Supreme Court ruling on Voting Rights Act could help N.J. get sports betting

A sports betting room in Delaware. (Steve Ruark/AP, file)

A sports betting room in Delaware. (Steve Ruark/AP, file)

This week’s Supreme Court ruling striking down part of the Voting Rights Act could impact whether New Jersey can allow sports betting in its Atlantic City casinos.

That would only happen if a federal appeals court can be convinced that ensuring equal treatment among states for voting laws means that if four states can gamble on football then why not New Jersey too.

New Jersey is appealing a District Court ruling that rejected its attempt to overturn the Professional and Amateur Sports Protection Act.

The NCAA and all four major professional sports leagues are opposing New Jersey’s attempt to become the fifth state to offer sports betting.

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On Wednesday in Philadelphia inside the U.S. Third Circuit Court of Appeals, Ted Olson, the attorney representing New Jersey’s efforts to offer sports betting, argued that the Voting Rights Act ruling underscores the unfairness of a 1992 law that allows only Nevada, Delaware, Oregon and Montana to offer some form of sports gambling.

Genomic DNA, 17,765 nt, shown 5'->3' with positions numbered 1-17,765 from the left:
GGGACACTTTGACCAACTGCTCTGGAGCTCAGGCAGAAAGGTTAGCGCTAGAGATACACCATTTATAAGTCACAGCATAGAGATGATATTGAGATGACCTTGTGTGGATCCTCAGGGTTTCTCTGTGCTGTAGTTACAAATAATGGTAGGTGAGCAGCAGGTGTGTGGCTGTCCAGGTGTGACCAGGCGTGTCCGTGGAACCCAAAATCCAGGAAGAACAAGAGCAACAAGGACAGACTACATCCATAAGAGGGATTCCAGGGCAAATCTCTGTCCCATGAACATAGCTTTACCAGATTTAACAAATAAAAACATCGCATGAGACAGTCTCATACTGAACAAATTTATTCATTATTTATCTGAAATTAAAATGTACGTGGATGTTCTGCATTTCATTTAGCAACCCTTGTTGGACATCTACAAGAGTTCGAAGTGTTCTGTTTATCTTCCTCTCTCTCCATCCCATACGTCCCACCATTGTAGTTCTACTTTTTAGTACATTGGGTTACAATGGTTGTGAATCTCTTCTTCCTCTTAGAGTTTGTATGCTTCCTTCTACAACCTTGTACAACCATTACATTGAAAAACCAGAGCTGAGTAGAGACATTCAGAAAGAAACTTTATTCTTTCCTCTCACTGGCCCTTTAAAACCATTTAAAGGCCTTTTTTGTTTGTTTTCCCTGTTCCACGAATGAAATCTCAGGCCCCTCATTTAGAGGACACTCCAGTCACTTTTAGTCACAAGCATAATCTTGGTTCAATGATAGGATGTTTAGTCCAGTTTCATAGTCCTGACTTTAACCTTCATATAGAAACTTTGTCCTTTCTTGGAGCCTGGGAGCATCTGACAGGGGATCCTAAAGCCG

Olson stated in a brief to the court that the Supreme Court ruling showed part of the Voting Rights Act discriminated against Southern states and “discrimination in favor of Nevada is likewise unconstitutional.”

Olson repeatedly referenced the Voting Rights decision in his oral arguments to the Third Circuit on Wednesday as well. 

But an attorney for the sports leagues was quick to characterize the Voting Rights case as a singular decision.

U.S. Attorney Paul Fishman stated that the Supreme Court’s decision “did not change the landscape for these purposes.” Congress was entitled to exempt those four states, he said. “What New Jersey is trying to do is flatly inconsistent with federal law.”

After the arguments finished, the Third Circuit judges said the case would be “taken under advisement” and did not indicate when they would make a decision. 

Whatever that decision may be, the case will likely not end here. New Jersey Gov. Chris Christie has acknowledged that should his state lose the battle at the appeals level, New Jersey would take the case to the Supreme Court.

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